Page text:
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CMA delegates urge action on declining vaccination rates

Physician concern about declining immunization rates in Canada was evident Aug. 26 during the CMA’s annual meeting in Halifax. By day’s end delegates had considered nine motions, many of which focused on efforts to educate parents who hesitate to pursue vaccination for their children.

Members voted by a near-unanimous margin (97%) to ask that governments across the country authorize schools to require a declaration of students’ immunization status. If results indicate that a student has not been immunized, there would then be “a conversation” between public health officials and parents.

Dr. Yun Jen of Quebec, who moved the motion, said the goal is not to make immunization compulsory but to provide an opportunity “to deliver information and to sensitize” parents on the importance of vaccination programs.

“Parents whose children are not vaccinated may be vaccination-hesitant,” added CMA Past President Chris Simpson, the motion’s seconder. “This would provide an opportunity to understand why they are hesitant.”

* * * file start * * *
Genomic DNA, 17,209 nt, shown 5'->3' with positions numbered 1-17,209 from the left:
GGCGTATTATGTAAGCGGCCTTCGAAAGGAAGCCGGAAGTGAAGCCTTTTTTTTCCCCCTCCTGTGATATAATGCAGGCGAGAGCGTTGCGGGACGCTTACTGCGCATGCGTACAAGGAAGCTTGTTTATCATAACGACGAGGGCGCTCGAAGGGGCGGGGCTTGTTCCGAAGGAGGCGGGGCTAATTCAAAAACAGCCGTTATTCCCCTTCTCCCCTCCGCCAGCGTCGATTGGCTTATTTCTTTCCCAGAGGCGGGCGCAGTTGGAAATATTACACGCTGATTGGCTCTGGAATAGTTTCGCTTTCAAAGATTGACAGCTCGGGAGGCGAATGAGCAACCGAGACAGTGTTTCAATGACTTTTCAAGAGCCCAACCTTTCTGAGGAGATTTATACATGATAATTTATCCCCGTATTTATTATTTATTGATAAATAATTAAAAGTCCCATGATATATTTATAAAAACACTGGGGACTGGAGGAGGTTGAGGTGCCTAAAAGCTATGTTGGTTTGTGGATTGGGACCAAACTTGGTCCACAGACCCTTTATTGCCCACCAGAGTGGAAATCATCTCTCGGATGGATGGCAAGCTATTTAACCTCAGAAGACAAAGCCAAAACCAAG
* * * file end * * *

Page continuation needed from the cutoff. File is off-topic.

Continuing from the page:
Delegates rejected a call for a national compensation program for people who experienced “debilitating” injury following vaccination. Medical student Denis Yahiaoui, mover of the motion, said that in rare cases immunization results in serious damage to patients. “It is the duty of society to help if someone is seriously affected [by vaccination],” he said.

However, several delegates warned that the motion could be used by those who oppose vaccination as a “tacit admission” that immunization programs are dangerous. The motion was defeated by a two-thirds margin (70%).

Delegates voted unanimously to have the CMA provide information and tools to physicians to help promote “the medical profession’s critical role in supporting immunization.” The CMA’s new president, Dr. Cindy Forbes, said information provided to parents by physicians can be used to counter “facts” gathered from websites and provided by friends.

There was also a unanimous vote on a motion calling for immunization registries that can feed information from electronic medical records directly to health care providers.

Another motion that passed urges the federal government to develop a national plan to deal with “vaccine hesitancy”.

General Council approved four additional immunization-related motions without debate. These ‘consent’ motions dealt with topics that included urging the federal government to “accelerate the development and implementation of a national immunization registry.”

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